I returned to Flores and took a nightbus and two shuttle buses to get to Panajachel on Lake Atitlan. The journey took about 14 hours in total so I felt a bit like a zombie the next day when I walked around the local market. However I managed to get some ceviche and corn on the cob from street stalls, go to the museum showing a recent archaeological find of an underwater mayan city called Samabaj and look at old photos at the cultural centre. In the early evening I found a special haven for me which was "Dina´s Chocolates". I introduced myself to the owner as she had a name like mine and a chocolate shop! We had a long chat over a cup of traditional mayan hot chocolate with chile. I met her husband and she also showed me pictures of her son. Her life reminded me a little of the film "Chocolat" but minus Johnny Depp! Although I´d had no sleep the night before I joined her that evening for a bachata dance class. The rest of my days there were spent exploring the other villages on the lake by lancha. Sometimes the lake was quite choppy and it was a bit of a rough ride! The first village I went to was Santiago de Atitlan and I met Jason from USA on the boat. We walked around the market, tried the local produce and it was quite a nice place to chill out. The next day I went to two villages near each other. The first was Santa Cruz which was a village halfway up the mountain so I took a tuk tuk there. They had quite funky tuk tuks including a few with a batman shaped window! I went to the church and then to a co-operative textile shop and cafe with amazing views of the lake. I had a nice carrot cake with coffee there and then had lunch at a place with a pretty balcony filled with flowers. The second village was San Marco which was inhabited by hippies as well as locals. I met a mother and son from Canada on the boat over and I taught Liam some Spanish chat up lines so he could talk to some of the Guatemalan girls! The following day I tried to get to Solola but there was a bus strike and road block so I got the boat to another village on the lake called San Pedro. I then took a tuk tuk from there to get to San Juan. We came across roadworks but my tuk tuk driver Rafael was happy to stop and chat for half an hour and didn´t charge me any extra for the delay in the journey. In San Juan I went to a demonstration of how they make traditional textiles as the village is famous for this and for medicinal plants. On my last day I visited a small village called Jaibalito and walked along the mountainside back to Santa Cruz.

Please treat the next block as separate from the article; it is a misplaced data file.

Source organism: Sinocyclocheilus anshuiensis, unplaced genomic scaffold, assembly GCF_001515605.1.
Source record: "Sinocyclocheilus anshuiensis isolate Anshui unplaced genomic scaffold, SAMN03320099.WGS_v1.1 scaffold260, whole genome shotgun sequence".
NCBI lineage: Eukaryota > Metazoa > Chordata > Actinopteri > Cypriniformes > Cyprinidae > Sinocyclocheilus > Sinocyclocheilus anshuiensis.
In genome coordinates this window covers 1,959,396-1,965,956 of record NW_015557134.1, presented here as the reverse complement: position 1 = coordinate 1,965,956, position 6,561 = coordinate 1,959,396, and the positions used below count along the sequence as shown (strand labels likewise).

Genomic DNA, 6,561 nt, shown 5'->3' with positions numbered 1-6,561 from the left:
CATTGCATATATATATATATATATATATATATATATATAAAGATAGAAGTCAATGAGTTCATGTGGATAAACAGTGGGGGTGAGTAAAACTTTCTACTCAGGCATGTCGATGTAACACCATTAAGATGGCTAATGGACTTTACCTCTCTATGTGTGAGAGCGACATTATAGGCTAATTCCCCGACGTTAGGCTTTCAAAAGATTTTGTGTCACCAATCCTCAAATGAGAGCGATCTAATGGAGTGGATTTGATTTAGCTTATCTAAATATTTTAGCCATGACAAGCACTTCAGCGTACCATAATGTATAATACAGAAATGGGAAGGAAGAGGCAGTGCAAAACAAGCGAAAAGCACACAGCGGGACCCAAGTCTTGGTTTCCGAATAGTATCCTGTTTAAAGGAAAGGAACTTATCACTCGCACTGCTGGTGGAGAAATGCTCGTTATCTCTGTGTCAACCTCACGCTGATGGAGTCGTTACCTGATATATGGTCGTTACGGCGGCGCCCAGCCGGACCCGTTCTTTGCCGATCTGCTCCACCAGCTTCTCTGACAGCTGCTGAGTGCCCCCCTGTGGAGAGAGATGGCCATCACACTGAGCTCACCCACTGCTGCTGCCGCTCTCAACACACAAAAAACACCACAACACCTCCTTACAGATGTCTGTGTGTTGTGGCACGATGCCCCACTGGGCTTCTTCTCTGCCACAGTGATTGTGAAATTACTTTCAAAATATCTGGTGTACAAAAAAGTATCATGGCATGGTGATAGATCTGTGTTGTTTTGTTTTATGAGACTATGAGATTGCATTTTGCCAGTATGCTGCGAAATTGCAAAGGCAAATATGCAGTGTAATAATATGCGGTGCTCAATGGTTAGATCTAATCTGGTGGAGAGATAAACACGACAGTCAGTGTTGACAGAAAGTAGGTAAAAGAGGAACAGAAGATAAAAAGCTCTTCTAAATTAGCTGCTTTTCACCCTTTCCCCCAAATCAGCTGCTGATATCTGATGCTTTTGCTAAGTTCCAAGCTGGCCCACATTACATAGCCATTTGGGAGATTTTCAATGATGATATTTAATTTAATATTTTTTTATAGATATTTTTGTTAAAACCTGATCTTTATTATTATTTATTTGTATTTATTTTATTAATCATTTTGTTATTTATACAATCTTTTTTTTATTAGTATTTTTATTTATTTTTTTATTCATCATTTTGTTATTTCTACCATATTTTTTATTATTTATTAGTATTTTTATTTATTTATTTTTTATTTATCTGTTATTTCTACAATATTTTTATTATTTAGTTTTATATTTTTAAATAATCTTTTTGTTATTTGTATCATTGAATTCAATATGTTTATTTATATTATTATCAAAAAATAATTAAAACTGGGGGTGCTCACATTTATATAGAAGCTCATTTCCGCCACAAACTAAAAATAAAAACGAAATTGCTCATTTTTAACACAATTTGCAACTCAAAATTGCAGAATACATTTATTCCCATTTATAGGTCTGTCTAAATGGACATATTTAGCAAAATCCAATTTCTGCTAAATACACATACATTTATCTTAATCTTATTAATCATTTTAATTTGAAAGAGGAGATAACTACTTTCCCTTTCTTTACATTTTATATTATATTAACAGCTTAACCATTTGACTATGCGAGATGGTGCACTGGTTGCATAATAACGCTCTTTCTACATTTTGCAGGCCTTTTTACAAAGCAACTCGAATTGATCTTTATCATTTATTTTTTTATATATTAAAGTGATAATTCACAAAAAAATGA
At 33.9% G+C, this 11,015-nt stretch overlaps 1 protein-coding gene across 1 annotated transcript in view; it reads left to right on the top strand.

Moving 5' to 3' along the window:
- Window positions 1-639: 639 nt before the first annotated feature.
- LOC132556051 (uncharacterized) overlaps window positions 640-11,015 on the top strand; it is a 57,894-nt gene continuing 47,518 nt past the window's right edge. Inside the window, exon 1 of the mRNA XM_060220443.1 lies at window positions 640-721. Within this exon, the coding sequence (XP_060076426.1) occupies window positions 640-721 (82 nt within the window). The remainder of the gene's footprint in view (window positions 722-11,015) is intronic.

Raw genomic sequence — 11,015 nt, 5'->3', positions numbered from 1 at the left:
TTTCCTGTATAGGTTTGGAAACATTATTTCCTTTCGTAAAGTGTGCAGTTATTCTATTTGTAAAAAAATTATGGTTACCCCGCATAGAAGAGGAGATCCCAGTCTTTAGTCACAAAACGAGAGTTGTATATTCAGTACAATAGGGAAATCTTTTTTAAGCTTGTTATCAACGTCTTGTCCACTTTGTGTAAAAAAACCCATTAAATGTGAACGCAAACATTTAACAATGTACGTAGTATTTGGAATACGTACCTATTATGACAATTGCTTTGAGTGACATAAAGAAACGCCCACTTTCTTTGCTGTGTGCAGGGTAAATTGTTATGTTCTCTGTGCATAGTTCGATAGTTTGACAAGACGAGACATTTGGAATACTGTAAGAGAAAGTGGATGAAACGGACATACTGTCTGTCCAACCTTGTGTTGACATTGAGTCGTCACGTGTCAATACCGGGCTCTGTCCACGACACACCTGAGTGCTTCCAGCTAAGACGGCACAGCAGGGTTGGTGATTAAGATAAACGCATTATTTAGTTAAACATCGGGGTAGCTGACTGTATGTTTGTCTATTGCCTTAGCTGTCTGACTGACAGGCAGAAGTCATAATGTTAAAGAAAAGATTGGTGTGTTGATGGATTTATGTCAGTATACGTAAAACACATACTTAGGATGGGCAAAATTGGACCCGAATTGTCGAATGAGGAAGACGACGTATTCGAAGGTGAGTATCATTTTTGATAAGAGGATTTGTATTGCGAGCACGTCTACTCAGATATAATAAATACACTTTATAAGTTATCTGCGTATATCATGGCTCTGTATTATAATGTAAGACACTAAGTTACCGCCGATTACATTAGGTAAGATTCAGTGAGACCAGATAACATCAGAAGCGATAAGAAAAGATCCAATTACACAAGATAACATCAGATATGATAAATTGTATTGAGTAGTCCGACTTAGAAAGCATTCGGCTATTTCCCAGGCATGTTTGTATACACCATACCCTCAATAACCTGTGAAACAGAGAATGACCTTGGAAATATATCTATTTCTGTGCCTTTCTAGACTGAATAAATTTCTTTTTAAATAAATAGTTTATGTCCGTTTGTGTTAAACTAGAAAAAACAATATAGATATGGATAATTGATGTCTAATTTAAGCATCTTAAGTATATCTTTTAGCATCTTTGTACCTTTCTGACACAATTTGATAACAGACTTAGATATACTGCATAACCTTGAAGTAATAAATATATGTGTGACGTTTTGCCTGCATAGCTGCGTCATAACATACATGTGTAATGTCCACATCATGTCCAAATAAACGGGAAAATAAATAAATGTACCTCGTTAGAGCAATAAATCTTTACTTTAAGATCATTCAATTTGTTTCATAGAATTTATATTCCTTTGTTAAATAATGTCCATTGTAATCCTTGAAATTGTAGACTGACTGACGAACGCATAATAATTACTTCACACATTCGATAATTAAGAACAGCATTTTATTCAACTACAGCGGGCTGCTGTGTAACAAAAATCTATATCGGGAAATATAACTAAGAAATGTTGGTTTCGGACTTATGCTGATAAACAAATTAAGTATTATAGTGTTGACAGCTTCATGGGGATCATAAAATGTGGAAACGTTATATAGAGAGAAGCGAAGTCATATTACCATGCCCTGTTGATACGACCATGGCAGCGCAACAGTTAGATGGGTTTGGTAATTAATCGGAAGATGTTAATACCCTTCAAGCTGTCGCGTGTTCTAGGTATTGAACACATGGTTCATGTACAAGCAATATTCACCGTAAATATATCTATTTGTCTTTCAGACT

After Lake Atitlan I spent 3 nights in Antigua which has a lot of colonial architecture and artwork. I visited the viewpoint, cathedral, lots of churches, a few convents and museums within an old monastery. I met Juan from Venezuela outside one of the churches and then went for ice cream at a place called "luna de miel" which means honeymoon in Spanish...but I didn´t get married first! Lisa and Theresa who I met at Arcas were also in Antigua at the same time so it was great to meet up with them again. We went to a few different places including a bar called "No se" which means "I don´t know" in Spanish and was entirely lit by candles and "Mono Loco" the crazy monkey with country and western music. Mono Loco was a little crazy too as a guy was standing on a table waving tickets while a trumpet was playing and some guys poured tomato ketchup over their other friend slumped on the table... living la vida loca!